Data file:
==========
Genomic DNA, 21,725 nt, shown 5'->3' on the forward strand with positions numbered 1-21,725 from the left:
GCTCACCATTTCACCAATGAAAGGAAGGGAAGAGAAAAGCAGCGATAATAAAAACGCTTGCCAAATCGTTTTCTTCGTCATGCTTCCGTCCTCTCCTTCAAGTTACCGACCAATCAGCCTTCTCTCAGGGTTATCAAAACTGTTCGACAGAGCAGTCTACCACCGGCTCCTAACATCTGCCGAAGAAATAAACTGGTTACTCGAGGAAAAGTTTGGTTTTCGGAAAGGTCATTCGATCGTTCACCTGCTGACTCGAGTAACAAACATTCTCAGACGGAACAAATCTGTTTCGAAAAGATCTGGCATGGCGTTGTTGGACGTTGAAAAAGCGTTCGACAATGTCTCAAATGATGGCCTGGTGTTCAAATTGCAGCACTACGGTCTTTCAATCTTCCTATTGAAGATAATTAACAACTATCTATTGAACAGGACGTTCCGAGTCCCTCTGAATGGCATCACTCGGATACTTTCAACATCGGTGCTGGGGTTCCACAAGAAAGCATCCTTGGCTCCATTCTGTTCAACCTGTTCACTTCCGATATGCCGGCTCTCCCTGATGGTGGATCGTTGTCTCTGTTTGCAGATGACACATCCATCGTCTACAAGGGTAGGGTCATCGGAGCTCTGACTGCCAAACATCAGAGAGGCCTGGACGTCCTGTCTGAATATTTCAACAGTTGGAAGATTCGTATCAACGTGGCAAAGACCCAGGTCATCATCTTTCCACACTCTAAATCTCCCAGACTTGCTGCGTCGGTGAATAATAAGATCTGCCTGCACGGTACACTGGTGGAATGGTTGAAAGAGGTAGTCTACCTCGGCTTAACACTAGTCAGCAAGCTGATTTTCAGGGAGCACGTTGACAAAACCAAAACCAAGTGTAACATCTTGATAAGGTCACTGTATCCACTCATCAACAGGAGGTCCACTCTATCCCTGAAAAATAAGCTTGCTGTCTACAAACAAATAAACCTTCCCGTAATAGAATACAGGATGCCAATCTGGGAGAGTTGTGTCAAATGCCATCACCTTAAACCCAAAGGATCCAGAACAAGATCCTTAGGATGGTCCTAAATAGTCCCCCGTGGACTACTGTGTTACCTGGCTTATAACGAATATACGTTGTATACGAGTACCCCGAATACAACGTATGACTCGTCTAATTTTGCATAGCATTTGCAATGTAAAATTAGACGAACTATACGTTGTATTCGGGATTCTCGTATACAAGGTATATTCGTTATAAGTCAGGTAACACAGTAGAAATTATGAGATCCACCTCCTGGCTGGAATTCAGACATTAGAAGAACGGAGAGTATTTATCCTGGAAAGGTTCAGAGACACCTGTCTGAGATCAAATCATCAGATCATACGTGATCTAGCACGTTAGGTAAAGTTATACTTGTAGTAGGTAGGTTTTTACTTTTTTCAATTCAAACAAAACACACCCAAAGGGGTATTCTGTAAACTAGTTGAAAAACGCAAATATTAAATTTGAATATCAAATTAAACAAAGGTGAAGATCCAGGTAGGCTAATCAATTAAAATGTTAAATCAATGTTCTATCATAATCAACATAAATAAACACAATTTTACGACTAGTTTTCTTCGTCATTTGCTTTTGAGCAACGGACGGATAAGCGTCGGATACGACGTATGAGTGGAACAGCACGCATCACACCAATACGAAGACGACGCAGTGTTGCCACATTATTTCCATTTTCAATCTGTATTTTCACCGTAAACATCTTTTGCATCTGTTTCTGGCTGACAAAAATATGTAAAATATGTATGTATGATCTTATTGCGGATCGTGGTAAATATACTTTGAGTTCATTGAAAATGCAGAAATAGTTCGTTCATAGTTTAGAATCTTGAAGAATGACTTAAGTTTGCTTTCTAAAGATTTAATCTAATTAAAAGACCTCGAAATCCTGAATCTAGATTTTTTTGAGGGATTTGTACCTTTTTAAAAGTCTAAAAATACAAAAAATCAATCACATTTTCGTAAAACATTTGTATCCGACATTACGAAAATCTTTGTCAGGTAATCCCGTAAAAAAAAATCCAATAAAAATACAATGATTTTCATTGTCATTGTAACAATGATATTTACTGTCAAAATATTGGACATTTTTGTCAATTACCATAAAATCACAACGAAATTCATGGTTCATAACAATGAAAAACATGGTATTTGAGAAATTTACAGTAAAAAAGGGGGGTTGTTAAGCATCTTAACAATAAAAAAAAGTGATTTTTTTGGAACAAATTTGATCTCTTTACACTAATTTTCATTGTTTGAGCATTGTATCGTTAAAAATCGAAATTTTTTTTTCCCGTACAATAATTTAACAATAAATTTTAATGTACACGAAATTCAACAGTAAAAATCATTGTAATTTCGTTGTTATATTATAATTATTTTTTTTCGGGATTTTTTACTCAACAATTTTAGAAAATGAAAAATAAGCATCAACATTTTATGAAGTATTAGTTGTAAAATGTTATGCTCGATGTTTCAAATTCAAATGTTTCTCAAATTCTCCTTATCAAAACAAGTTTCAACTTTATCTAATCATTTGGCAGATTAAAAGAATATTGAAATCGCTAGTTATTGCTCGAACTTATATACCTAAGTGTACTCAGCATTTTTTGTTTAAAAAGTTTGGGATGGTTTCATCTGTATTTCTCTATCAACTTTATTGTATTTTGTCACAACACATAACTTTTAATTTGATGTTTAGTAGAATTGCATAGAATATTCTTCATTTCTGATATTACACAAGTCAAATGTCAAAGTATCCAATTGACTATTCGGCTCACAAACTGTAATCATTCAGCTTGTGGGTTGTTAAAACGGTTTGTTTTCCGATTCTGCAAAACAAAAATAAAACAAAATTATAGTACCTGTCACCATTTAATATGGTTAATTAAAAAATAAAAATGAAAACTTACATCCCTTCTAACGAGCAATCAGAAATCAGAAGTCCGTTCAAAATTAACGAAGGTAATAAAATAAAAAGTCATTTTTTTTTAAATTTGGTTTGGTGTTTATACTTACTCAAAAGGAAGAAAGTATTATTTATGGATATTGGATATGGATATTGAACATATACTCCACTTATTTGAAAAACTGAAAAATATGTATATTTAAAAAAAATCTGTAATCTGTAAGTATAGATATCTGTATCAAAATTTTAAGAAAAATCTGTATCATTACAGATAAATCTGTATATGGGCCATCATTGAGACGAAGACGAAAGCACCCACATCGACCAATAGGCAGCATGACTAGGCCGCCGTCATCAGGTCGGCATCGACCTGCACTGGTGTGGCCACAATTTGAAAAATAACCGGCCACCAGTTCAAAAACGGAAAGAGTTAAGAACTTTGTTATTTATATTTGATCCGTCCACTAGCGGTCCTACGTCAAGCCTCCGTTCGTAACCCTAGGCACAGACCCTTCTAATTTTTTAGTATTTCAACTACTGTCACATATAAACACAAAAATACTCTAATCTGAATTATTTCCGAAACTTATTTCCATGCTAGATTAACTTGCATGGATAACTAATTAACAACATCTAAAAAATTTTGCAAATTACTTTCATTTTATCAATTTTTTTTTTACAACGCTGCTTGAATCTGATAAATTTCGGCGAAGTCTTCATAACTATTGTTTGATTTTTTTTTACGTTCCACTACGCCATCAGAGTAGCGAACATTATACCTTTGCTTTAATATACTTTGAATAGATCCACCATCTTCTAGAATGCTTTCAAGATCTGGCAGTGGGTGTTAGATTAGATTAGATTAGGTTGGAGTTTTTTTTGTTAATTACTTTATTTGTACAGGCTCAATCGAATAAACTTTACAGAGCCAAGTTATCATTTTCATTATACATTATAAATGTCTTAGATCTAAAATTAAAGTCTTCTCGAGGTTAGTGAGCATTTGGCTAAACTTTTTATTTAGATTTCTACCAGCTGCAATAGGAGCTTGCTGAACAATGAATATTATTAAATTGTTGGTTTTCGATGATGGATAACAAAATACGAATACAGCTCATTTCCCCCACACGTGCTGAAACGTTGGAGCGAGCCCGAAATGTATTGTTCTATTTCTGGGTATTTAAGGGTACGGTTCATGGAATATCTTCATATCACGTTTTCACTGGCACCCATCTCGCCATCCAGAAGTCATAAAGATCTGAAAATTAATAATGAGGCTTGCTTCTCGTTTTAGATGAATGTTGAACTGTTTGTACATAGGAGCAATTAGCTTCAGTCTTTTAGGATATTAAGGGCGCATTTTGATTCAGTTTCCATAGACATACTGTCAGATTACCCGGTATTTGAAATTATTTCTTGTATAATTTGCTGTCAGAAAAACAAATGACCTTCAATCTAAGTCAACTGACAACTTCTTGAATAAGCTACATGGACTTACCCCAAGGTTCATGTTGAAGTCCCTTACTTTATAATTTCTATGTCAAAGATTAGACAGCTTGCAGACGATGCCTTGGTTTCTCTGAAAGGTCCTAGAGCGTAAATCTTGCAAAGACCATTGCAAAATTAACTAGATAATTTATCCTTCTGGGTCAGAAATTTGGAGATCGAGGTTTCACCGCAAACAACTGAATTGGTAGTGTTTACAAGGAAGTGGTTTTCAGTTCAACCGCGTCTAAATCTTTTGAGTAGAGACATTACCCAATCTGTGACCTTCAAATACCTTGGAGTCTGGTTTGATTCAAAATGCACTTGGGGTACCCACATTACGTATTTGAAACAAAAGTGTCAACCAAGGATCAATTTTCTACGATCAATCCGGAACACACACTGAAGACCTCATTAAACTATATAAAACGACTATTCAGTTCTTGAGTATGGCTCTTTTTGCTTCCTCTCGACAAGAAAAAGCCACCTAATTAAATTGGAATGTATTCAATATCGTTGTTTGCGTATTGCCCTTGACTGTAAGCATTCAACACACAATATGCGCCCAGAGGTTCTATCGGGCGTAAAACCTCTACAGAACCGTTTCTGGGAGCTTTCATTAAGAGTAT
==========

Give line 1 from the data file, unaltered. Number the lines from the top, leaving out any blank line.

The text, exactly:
Genomic DNA, 21,725 nt, shown 5'->3' on the forward strand with positions numbered 1-21,725 from the left: